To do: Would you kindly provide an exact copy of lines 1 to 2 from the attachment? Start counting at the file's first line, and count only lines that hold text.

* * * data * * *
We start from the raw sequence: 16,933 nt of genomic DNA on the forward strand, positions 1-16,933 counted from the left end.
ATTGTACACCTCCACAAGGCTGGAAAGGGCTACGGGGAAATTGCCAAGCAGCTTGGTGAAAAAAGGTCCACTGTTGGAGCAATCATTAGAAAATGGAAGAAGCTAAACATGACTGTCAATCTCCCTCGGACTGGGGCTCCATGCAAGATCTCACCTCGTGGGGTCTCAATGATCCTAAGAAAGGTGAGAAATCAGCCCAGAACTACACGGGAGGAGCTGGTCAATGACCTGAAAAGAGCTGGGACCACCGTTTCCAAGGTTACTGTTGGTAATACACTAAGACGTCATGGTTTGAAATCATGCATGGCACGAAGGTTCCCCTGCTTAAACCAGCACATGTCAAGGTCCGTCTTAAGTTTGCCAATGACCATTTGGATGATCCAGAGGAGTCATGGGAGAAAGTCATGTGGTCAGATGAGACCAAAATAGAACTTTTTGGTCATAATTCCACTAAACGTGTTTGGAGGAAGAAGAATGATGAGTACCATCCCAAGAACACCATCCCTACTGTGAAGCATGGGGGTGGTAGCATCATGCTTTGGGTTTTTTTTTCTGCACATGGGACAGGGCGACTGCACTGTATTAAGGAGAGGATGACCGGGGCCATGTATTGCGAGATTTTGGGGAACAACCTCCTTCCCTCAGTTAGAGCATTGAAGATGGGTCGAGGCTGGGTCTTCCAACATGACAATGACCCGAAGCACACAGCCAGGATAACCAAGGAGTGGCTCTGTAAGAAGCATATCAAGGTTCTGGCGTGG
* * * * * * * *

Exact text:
We start from the raw sequence: 16,933 nt of genomic DNA on the forward strand, positions 1-16,933 counted from the left end.
ATTGTACACCTCCACAAGGCTGGAAAGGGCTACGGGGAAATTGCCAAGCAGCTTGGTGAAAAAAGGTCCACTGTTGGAGCAATCATTAGAAAATGGAAGAAGCTAAACATGACTGTCAATCTCCCTCGGACTGGGGCTCCATGCAAGATCTCACCTCGTGGGGTCTCAATGATCCTAAGAAAGGTGAGAAATCAGCCCAGAACTACACGGGAGGAGCTGGTCAATGACCTGAAAAGAGCTGGGACCACCGTTTCCAAGGTTACTGTTGGTAATACACTAAGACGTCATGGTTTGAAATCATGCATGGCACGAAGGTTCCCCTGCTTAAACCAGCACATGTCAAGGTCCGTCTTAAGTTTGCCAATGACCATTTGGATGATCCAGAGGAGTCATGGGAGAAAGTCATGTGGTCAGATGAGACCAAAATAGAACTTTTTGGTCATAATTCCACTAAACGTGTTTGGAGGAAGAAGAATGATGAGTACCATCCCAAGAACACCATCCCTACTGTGAAGCATGGGGGTGGTAGCATCATGCTTTGGGTTTTTTTTTCTGCACATGGGACAGGGCGACTGCACTGTATTAAGGAGAGGATGACCGGGGCCATGTATTGCGAGATTTTGGGGAACAACCTCCTTCCCTCAGTTAGAGCATTGAAGATGGGTCGAGGCTGGGTCTTCCAACATGACAATGACCCGAAGCACACAGCCAGGATAACCAAGGAGTGGCTCTGTAAGAAGCATATCAAGGTTCTGGCGTGG